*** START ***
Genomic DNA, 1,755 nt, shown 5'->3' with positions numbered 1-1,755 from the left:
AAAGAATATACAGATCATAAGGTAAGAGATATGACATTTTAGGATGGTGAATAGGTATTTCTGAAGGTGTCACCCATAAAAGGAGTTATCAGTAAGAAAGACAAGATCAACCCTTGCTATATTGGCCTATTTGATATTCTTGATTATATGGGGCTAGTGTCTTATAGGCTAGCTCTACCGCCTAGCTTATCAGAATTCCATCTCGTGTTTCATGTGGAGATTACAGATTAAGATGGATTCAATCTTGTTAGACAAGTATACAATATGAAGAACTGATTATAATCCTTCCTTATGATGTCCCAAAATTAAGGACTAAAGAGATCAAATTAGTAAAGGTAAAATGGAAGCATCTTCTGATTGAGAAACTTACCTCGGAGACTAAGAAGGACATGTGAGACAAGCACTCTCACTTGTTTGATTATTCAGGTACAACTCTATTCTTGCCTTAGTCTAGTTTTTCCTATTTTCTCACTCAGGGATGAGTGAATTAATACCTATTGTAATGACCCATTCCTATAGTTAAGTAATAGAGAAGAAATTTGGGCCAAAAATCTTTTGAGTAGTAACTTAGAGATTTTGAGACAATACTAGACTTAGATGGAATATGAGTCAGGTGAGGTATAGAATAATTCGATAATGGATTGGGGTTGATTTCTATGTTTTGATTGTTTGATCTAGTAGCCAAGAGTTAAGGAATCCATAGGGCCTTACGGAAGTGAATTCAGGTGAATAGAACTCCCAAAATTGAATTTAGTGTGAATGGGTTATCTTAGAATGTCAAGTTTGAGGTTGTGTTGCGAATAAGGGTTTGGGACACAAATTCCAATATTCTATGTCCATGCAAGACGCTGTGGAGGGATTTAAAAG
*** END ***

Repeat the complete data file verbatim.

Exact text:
Genomic DNA, 1,755 nt, shown 5'->3' with positions numbered 1-1,755 from the left:
AAAGAATATACAGATCATAAGGTAAGAGATATGACATTTTAGGATGGTGAATAGGTATTTCTGAAGGTGTCACCCATAAAAGGAGTTATCAGTAAGAAAGACAAGATCAACCCTTGCTATATTGGCCTATTTGATATTCTTGATTATATGGGGCTAGTGTCTTATAGGCTAGCTCTACCGCCTAGCTTATCAGAATTCCATCTCGTGTTTCATGTGGAGATTACAGATTAAGATGGATTCAATCTTGTTAGACAAGTATACAATATGAAGAACTGATTATAATCCTTCCTTATGATGTCCCAAAATTAAGGACTAAAGAGATCAAATTAGTAAAGGTAAAATGGAAGCATCTTCTGATTGAGAAACTTACCTCGGAGACTAAGAAGGACATGTGAGACAAGCACTCTCACTTGTTTGATTATTCAGGTACAACTCTATTCTTGCCTTAGTCTAGTTTTTCCTATTTTCTCACTCAGGGATGAGTGAATTAATACCTATTGTAATGACCCATTCCTATAGTTAAGTAATAGAGAAGAAATTTGGGCCAAAAATCTTTTGAGTAGTAACTTAGAGATTTTGAGACAATACTAGACTTAGATGGAATATGAGTCAGGTGAGGTATAGAATAATTCGATAATGGATTGGGGTTGATTTCTATGTTTTGATTGTTTGATCTAGTAGCCAAGAGTTAAGGAATCCATAGGGCCTTACGGAAGTGAATTCAGGTGAATAGAACTCCCAAAATTGAATTTAGTGTGAATGGGTTATCTTAGAATGTCAAGTTTGAGGTTGTGTTGCGAATAAGGGTTTGGGACACAAATTCCAATATTCTATGTCCATGCAAGACGCTGTGGAGGGATTTAAAAG